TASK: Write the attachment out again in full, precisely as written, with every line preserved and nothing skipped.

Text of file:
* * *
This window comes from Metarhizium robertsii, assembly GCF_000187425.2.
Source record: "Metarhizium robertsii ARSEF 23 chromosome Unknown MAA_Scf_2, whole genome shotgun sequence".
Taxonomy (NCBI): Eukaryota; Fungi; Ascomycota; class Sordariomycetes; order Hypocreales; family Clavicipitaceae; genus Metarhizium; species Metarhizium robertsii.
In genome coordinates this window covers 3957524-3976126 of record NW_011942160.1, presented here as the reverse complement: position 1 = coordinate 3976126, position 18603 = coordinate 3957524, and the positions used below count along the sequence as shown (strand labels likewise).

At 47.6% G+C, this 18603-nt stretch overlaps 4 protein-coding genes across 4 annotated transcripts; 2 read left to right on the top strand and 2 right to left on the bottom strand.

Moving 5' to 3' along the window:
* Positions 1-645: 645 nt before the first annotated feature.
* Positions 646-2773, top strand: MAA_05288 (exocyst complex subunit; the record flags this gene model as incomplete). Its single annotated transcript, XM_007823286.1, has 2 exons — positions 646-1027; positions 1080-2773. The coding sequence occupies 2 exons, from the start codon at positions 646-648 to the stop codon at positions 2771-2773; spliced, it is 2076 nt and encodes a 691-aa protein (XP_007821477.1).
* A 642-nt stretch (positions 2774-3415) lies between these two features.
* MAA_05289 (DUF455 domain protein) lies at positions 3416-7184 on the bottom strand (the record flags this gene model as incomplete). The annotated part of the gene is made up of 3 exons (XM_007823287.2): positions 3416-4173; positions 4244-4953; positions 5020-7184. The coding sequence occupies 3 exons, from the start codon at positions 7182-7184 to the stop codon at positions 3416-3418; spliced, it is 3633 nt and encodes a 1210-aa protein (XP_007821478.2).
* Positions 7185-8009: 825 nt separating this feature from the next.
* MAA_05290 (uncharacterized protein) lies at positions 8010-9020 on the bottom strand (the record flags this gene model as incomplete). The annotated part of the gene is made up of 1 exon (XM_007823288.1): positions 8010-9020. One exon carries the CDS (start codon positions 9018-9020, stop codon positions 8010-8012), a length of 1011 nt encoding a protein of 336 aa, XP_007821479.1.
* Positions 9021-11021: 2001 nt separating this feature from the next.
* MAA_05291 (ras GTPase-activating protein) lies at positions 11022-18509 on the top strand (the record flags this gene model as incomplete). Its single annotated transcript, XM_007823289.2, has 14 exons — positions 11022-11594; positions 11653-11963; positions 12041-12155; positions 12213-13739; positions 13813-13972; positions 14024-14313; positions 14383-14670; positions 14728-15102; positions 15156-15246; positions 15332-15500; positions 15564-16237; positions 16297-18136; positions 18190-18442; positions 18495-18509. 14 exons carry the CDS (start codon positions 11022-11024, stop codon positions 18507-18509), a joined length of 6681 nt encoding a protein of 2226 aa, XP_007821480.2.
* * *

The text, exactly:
This window comes from Metarhizium robertsii, assembly GCF_000187425.2.
Source record: "Metarhizium robertsii ARSEF 23 chromosome Unknown MAA_Scf_2, whole genome shotgun sequence".
Taxonomy (NCBI): Eukaryota; Fungi; Ascomycota; class Sordariomycetes; order Hypocreales; family Clavicipitaceae; genus Metarhizium; species Metarhizium robertsii.
In genome coordinates this window covers 3957524-3976126 of record NW_011942160.1, presented here as the reverse complement: position 1 = coordinate 3976126, position 18603 = coordinate 3957524, and the positions used below count along the sequence as shown (strand labels likewise).

At 47.6% G+C, this 18603-nt stretch overlaps 4 protein-coding genes across 4 annotated transcripts; 2 read left to right on the top strand and 2 right to left on the bottom strand.

Moving 5' to 3' along the window:
* Positions 1-645: 645 nt before the first annotated feature.
* Positions 646-2773, top strand: MAA_05288 (exocyst complex subunit; the record flags this gene model as incomplete). Its single annotated transcript, XM_007823286.1, has 2 exons — positions 646-1027; positions 1080-2773. The coding sequence occupies 2 exons, from the start codon at positions 646-648 to the stop codon at positions 2771-2773; spliced, it is 2076 nt and encodes a 691-aa protein (XP_007821477.1).
* A 642-nt stretch (positions 2774-3415) lies between these two features.
* MAA_05289 (DUF455 domain protein) lies at positions 3416-7184 on the bottom strand (the record flags this gene model as incomplete). The annotated part of the gene is made up of 3 exons (XM_007823287.2): positions 3416-4173; positions 4244-4953; positions 5020-7184. The coding sequence occupies 3 exons, from the start codon at positions 7182-7184 to the stop codon at positions 3416-3418; spliced, it is 3633 nt and encodes a 1210-aa protein (XP_007821478.2).
* Positions 7185-8009: 825 nt separating this feature from the next.
* MAA_05290 (uncharacterized protein) lies at positions 8010-9020 on the bottom strand (the record flags this gene model as incomplete). The annotated part of the gene is made up of 1 exon (XM_007823288.1): positions 8010-9020. One exon carries the CDS (start codon positions 9018-9020, stop codon positions 8010-8012), a length of 1011 nt encoding a protein of 336 aa, XP_007821479.1.
* Positions 9021-11021: 2001 nt separating this feature from the next.
* MAA_05291 (ras GTPase-activating protein) lies at positions 11022-18509 on the top strand (the record flags this gene model as incomplete). Its single annotated transcript, XM_007823289.2, has 14 exons — positions 11022-11594; positions 11653-11963; positions 12041-12155; positions 12213-13739; positions 13813-13972; positions 14024-14313; positions 14383-14670; positions 14728-15102; positions 15156-15246; positions 15332-15500; positions 15564-16237; positions 16297-18136; positions 18190-18442; positions 18495-18509. 14 exons carry the CDS (start codon positions 11022-11024, stop codon positions 18507-18509), a joined length of 6681 nt encoding a protein of 2226 aa, XP_007821480.2.